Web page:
Highly siderophile element and Re-Os isotope systematics of the Neoproterozoic Urucum Iron Formation, Brazil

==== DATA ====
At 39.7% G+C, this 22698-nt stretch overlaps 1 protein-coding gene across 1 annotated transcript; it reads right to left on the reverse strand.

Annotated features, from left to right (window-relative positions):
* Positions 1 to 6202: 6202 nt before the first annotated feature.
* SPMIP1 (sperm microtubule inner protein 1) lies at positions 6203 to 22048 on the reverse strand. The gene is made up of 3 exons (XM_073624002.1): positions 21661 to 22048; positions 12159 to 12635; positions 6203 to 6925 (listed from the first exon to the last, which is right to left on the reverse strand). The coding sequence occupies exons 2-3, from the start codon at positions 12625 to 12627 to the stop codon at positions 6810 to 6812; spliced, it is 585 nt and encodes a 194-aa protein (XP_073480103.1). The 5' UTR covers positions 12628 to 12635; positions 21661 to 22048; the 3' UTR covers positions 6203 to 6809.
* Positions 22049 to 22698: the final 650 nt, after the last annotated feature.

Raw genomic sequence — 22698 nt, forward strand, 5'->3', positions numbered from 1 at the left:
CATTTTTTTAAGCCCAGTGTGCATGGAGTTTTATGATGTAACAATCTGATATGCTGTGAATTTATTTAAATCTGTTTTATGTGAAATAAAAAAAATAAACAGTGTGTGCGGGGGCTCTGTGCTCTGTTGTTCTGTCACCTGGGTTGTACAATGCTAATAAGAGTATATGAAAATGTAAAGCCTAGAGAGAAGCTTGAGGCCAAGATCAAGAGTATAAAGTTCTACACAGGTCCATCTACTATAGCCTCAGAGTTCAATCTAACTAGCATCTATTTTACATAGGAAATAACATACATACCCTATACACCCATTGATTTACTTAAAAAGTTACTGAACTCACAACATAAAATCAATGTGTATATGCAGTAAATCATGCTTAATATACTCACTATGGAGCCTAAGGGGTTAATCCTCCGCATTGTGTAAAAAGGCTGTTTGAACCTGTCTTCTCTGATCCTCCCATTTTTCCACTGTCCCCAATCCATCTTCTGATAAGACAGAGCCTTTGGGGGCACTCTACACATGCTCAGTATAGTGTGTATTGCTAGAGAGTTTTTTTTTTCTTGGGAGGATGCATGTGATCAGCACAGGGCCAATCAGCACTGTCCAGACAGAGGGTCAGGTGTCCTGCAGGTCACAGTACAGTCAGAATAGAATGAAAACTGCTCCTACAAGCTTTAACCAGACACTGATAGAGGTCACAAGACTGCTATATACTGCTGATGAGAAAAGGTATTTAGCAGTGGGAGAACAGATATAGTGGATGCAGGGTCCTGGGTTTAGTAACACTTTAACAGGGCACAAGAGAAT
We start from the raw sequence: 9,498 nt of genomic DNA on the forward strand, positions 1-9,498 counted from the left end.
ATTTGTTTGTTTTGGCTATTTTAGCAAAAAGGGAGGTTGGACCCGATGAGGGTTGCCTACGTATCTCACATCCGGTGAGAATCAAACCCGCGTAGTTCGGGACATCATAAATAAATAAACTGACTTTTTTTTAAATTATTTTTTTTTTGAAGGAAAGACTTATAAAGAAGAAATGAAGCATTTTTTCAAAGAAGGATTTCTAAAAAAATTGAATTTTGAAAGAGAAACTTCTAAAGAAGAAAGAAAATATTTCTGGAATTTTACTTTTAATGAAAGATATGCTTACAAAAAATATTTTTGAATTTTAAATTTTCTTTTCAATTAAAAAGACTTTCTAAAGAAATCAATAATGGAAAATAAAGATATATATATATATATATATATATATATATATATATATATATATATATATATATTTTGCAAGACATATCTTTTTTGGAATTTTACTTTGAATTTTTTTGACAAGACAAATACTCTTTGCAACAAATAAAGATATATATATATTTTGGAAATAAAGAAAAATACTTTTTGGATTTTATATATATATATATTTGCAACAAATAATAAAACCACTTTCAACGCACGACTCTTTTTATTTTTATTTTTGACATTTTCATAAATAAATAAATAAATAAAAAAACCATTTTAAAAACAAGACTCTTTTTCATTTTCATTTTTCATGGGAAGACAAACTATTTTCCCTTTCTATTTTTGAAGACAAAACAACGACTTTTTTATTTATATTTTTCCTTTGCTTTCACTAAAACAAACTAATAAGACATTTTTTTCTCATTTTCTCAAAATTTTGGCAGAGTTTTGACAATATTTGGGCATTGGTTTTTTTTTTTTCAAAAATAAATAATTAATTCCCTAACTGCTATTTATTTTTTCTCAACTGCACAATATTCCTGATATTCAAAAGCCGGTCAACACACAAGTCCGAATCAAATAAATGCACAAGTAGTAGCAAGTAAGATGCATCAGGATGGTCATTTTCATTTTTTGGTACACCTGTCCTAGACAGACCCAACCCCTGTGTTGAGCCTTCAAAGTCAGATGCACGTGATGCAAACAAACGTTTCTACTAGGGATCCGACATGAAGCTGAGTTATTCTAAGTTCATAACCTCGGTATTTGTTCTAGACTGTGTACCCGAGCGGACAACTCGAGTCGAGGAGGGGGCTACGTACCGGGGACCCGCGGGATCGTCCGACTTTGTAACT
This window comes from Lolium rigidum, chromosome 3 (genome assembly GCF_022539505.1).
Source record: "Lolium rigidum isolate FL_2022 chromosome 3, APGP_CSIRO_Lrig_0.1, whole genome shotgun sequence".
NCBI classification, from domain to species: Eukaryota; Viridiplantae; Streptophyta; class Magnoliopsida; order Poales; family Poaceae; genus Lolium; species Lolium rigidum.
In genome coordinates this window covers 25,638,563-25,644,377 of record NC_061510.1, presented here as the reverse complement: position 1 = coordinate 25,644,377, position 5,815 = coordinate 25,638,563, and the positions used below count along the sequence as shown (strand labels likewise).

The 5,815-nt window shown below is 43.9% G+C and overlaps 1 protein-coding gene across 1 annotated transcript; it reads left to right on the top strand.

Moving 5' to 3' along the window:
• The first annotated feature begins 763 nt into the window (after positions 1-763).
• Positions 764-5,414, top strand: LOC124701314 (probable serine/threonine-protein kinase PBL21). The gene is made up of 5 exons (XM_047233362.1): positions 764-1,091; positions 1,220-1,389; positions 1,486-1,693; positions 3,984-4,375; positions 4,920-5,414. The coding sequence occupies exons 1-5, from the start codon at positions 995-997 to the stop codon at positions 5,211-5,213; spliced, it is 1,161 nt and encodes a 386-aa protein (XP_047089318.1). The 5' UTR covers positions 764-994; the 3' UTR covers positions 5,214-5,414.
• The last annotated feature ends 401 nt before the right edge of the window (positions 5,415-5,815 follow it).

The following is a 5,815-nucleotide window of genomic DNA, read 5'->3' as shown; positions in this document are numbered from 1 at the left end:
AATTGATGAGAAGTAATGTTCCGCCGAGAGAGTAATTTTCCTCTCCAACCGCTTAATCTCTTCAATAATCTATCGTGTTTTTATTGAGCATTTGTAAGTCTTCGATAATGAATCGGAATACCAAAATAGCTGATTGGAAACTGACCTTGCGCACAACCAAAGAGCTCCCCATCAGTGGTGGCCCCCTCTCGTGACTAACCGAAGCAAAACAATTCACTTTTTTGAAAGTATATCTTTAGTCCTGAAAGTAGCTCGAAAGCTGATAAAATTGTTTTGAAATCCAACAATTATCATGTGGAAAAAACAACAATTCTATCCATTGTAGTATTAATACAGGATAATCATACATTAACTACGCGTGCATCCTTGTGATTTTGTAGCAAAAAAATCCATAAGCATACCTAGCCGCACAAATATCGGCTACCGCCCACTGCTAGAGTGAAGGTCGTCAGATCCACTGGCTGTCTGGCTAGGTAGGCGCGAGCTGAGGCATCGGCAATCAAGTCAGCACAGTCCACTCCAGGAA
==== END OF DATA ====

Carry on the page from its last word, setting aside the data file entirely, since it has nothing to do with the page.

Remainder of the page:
The Urucum iron- and manganese formation (IF and Mn-F) in the Neoproterozoic Santa Cruz Formation, Brazil, has proven to be a reliable and robust archive for the late Neoproterozoic period, allowing unique insights into the composition of seawater during that time-period. Here we present isotope dilution-generated highly siderophile element (HSE) data and Re-Os isotope data of selected Urucum IF and Mn-F samples to evaluate the depositional setting and elemental sources that affected the Neoproterozoic seawater from which the Urucum IF-Mn-F precipitated. Concentrations of selected HSEs vary from ~0.03 to ~3.45 ppb for Re, from ~0.03 to ~4.38 ppb for Os, from ~0.04 to ~0.17 ppb for Ir, from ~0.12 to ~2.20 ppb for Pt, from ~0.04 to ~5.80 ppb for Ru and from ~0.31 to ~2.30 ppb for Pd. Iron formation samples show diverse 187Re/188Os ratios ranging from 0.89 to 1007 and from 0.14 to 2.20 for 187Os/188Os ratios. Manganese formation samples exhibit 187Re/188Os ratios from 0.22 to 198 and 187Os/188Os ratios between 0.11 and 2.10. While concentrations of HSEs are comparable to the modern crust, initial 187Os/188Os ratios resemble typical mantle values. In a Re-Os isochron diagram, selected authigenic Urucum samples (including IF and Mn-F samples) define a regression-line corresponding to an age of 599 ± 69 Ma (MSWD = 0.16) and an initial 187Os/188Os ratio of 0.111 ± 0.007. This age, although overlaps with previous published age data of the Urucum BIF, probably relating the Urucum BIF deposition to the Gaskiers glaciation. In an alternative scenario, Re-Os isotope data could also be interpreted to reflect mixing of three source components. Although none of the scenarios can be ruled out, we consider the isochron scenario as more plausible. The initial 187Os/188Os ratio of 0.111 ± 0.007 supports enhanced influence of mantle-derived sources to the Urucum seawater, but differs from the established 187Os/188Os isotopic seawater evolution curve for the late Neoproterozoic. We consider this discrepancy as being caused by a partly to fully closed Urucum depositional basin, which is more susceptible to local variations and influences.